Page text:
New beginings in 2018

Great to be taking our first batch of cuttings in 2018 here at Cramden nursery.

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These little beauties will be ready for potting up in 4-5 weeks time, they will go into 2litre pots and will be ready for the sales benches by the beginning of May.

Yesterday we were taking our ‘Candy Flowers’ range of Decorative Pelargoniums, our firm favourite here on the nursery is ‘Violet’, such rich pretty flowers. Her flowers remind us of an old variety we used to grow “Ashby”. ‘Violet’ is a more compact plant with a lovely bushy growth habit, perfect for pots and container growing. She gets a lot of attention here from all our customers.

Cramden Nursery Candy Flowers Violet

Something “a little bit different”.

Alongside the new Zonal Pelargoniums(Geraniums) we introduced to you last month we have 3 new varieties this year that are “a little bit different”.

‘Chocolate Girl’ is new to our variegated leaf Pelargonium range.  She has rich dark almost chocolate coloured leaves with a green edge to them.  As the sun gets stronger and the daylight hours increase the leaves become darker and darker, contrasting beautifully with it’s cherry cola flowers. It is a strong growing variety and will make up into a big plant very quickly.

chocolate girl

Two-in-One Peach is a cross between an Ivy Pelargonium and a Zonal Pelargonium.   This cross makes excellent ground cover, as it has a bushy well branched growth habit. With it’s single flowers it is excellently weather resistance and low maintenance. It’s pretty peach flowers are really eye catching.

twoinone peach

Cassiopeia is another cross between an Ivy Leaf Pelargonium and a Zonal Pelargonium. This variety however produces a more compact and bushy plant.  With semi double deep red flowers it produces’ a striking display in pots and borders alike.

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Hardy Geraniums at Cramden Nursery

We have had a busy week potting up next season Hardy geranium plants.

We use a peat based compost with vermiculite to provide a good open structure for the roots to grow in.  Hardy Geraniums are generally easy garden plants to grow, however growing them in 2L pots for sale has provided us with a few challenges.  Getting the potting compost right has been a learning process.  We think we now have a good mix that keeps the roots happy.  And Happy roots means a healthy plant.

hardy geraniumsn

How to overwinter your beautiful Dahlias.

How to overwinter your beautiful Dahlias.

Dahlias are not frost hardy and so need to be lifted for the winter months.

Dahlias produce a swollen root system and it is these roots that need to be protected.

Your first job will be to cut back the aerial part of the plant right down to the base of the plant.

Use a garden fork to dig up the whole root system of your Dahlia, here you will find several swollen roots all connected to the base of the plant. You need to keep it all together but you can brush off the old compost from around the roots. If any of the swollen roots come away from the roots system you can discard these as they will not come to anything on their own. However, in the spring when they begin to show signs of new shoots and roots of their own then they can be divided.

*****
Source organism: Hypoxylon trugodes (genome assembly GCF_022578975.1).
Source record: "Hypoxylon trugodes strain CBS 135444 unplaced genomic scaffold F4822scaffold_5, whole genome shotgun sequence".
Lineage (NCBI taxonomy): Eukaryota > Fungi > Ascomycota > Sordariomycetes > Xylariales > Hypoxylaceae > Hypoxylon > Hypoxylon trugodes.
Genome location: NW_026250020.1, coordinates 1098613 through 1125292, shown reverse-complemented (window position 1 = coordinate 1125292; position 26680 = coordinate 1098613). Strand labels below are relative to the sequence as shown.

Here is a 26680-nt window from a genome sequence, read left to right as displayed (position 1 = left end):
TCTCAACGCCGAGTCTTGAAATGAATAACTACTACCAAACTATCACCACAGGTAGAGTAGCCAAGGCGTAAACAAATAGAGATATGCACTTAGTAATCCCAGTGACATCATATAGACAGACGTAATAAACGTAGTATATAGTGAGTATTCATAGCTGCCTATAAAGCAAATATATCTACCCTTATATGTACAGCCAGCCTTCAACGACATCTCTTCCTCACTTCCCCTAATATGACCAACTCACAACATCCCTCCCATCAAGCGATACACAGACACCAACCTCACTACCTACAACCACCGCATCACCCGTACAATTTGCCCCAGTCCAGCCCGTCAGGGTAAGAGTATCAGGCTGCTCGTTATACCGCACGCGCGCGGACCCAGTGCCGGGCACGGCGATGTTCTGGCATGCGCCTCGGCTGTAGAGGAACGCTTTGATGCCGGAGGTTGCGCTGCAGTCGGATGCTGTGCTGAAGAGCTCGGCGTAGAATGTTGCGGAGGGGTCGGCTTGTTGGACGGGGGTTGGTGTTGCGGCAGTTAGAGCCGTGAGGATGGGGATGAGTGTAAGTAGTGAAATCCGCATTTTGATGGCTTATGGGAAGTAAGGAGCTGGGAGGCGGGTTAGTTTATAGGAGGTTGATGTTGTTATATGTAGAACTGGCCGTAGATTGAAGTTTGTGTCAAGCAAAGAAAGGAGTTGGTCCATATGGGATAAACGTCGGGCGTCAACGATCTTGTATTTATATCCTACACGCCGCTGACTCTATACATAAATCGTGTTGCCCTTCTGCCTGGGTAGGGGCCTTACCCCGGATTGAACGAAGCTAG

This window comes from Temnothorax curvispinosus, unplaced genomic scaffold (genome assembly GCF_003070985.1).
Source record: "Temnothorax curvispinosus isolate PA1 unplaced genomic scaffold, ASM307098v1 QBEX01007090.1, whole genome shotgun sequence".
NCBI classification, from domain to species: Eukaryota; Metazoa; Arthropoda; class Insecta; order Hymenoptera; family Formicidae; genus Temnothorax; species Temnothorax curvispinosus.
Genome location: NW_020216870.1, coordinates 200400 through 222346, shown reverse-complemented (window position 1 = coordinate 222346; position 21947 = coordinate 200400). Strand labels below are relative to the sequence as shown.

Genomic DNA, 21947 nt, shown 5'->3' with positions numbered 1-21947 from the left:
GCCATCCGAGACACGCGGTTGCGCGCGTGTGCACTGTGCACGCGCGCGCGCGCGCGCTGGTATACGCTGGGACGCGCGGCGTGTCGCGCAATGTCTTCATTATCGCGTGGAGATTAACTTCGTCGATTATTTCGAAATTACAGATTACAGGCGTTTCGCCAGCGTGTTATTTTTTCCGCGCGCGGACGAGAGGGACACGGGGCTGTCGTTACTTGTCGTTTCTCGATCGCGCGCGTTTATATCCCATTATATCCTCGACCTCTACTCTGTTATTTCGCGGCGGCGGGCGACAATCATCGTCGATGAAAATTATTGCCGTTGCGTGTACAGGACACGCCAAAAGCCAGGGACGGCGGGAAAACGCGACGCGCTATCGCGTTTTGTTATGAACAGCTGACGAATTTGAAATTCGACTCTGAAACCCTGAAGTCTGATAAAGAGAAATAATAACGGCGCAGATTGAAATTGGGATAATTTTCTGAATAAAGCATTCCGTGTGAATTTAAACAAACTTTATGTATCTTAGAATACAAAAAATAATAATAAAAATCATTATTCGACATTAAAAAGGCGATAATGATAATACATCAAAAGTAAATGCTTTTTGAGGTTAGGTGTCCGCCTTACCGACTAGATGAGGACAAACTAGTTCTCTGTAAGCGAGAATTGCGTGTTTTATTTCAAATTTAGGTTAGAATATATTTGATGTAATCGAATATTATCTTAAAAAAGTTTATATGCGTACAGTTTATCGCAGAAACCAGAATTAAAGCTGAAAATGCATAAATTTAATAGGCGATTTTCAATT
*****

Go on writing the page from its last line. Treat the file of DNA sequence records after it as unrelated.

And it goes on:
For now, your root system needs to be placed in a box or a large enough pot and covered with compost, this compost will prevent the swollen roots from drying out over winter. They now need a place that is frost free for the winter months to survive.

 

Remember, having got them through the winter, don’t be too keen to plant them out in the spring. Wait until the last of the frosts have passed.

Here is one of our Dahlia root systems we have dug up .  That is all from 1 cutting that was planted up in April! It was a beautiful big plant and now we can see why with this  great root system supporting it.

tubers

Time to put your Pelargoniums to bed!

I hope you have had a wonderful display from all your Pelargoniums this summer?

As the days begin to draw in it is time to begin to think about putting the garden to bed for the winter and that includes your Pelargoniums.  They are not frost hardy so will not survive our winters.  Ideally they would like you to pack them up and send them off to the Med for the winter months.

However if Mediterranean residency is not a possibility then I can give you some good advice on how to overwinter your Pelargoniums here in England.

So, the most important point is that wherever you choose to keep your plants for the winter is that it is frost free and dry.  So a cold greenhouse will not do, nor will a shed if we get a cold winter.  Neither will stay frost free for long.

If you have a heated greenhouse or a conservatory that will be heated through the winter, these are ideal places for your Pelargoniums to be overwintered as green plants. Many will continue to flower well into the winter for you if they get enough winter sunshine and food.

If neither of these are an option for you then a garage attached to the house (to benefit from some of your residual central heating warmth) or a spare room will do nicely.